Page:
For nearly a century, the petroleum deposits beneath giant Lake Maracaibo served as a cash cow for successive Venezuelan governments. In return, especially in the years since the industry was brought fully under state control by former President Hugo Chavez, it has received little back but neglect.

The Maracaibo basin is where Venezuela’s enormous energy bounty, including oil reserves that dwarf even those of Saudi Arabia, smacks up against the diminished capacity of the state-owned monopoly producer, Petroleos de Venezuela SA, to manage the twin demands of increased production and environmental protection.

[. . .]

The economy began slowing well before the oil price rout of the past year. Growth now is solidly in negative territory, inflation is running above 80 percent a year, the highest in the world, according to Bloomberg News consensus forecasts, and the country’s benchmark bonds trade at about 41 cents on the dollar — giving them a yield over 20 percent — compared with a peak price of 129 cents on the dollar back in 2006. Venezuela is more reliant than ever on petroleum revenues, which account for 95 percent of export earnings and nearly half of government revenues, according to the country’s foreign ministry.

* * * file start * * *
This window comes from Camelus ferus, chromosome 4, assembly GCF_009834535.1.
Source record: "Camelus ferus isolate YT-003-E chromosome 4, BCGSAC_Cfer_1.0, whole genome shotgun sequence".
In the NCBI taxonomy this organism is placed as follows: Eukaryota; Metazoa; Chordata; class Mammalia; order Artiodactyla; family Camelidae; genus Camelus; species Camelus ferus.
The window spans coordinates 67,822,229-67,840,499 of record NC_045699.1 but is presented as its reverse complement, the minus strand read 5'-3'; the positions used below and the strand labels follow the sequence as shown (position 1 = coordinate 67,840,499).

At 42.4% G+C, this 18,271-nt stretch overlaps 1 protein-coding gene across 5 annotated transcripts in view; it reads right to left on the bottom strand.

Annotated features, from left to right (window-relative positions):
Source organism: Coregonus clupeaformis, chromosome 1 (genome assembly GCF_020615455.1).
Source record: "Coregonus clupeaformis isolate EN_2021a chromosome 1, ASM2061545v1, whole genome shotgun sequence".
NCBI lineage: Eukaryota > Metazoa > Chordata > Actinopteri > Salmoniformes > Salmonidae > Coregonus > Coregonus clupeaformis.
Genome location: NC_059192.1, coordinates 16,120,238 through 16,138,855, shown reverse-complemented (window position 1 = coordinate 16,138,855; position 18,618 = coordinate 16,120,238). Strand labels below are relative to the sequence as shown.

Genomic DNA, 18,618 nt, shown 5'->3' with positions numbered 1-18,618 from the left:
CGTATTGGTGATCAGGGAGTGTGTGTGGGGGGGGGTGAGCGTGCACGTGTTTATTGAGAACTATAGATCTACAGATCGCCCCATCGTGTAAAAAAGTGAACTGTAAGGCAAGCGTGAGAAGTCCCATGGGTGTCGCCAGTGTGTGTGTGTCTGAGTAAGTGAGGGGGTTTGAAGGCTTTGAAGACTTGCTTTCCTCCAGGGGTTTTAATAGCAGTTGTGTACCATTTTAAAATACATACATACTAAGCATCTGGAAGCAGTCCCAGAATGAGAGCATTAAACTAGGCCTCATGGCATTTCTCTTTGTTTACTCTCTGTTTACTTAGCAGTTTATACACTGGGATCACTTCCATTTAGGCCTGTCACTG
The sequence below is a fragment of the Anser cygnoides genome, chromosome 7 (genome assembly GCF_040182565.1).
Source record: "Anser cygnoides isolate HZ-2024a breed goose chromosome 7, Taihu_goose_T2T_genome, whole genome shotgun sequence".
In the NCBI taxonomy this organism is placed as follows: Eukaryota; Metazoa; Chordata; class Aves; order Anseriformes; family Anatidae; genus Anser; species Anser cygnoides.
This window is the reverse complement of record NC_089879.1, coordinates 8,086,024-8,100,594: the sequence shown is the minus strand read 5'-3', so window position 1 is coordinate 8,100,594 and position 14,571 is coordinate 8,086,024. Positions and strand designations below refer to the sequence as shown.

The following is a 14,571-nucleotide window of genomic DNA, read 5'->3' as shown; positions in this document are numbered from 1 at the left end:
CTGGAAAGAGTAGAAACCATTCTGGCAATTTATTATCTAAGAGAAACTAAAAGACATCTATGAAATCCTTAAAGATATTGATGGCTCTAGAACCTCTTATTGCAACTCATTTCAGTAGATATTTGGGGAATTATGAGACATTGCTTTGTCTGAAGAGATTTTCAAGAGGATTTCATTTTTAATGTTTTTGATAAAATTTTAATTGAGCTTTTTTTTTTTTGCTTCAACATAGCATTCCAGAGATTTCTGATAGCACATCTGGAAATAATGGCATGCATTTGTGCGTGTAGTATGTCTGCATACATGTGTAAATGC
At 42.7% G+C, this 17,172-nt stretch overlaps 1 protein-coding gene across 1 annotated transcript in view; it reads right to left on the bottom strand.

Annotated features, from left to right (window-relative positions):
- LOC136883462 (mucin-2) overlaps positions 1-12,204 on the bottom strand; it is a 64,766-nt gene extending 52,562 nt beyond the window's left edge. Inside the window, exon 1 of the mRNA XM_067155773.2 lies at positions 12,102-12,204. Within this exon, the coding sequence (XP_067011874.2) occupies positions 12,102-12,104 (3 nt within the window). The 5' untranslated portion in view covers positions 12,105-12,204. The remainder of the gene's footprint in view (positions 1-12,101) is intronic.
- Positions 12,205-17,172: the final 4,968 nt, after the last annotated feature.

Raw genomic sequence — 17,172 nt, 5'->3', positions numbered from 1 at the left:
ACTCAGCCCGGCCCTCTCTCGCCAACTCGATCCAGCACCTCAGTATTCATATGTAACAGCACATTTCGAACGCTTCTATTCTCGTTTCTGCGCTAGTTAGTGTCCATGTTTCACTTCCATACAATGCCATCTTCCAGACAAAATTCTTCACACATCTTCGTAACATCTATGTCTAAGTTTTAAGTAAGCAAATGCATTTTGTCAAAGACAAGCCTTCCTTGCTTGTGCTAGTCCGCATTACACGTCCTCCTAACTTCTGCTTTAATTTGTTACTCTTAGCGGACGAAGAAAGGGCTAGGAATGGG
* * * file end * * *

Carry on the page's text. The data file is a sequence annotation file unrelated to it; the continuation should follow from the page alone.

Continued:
Even by the standards of a country as blessed with resource wealth as Venezuela, the Maracaibo basin is a marvel. It has been producing oil for a century, ponying up nearly 43 billion barrels so far. With 19 billion barrels of proven reserves remaining — more than the total proven reserves for either Brazil or Mexico — the lake could be providing greater relief if troubled Venezuela was more receptive to outside capital and expertise beyond China and Russia, Antero Alvardo and Carlos Rossi, analysts from Gas Energy Latin America and EnergyNomics, said in separate interviews.

Written by Randy McDonald

August 5, 2015 at 5:16 pm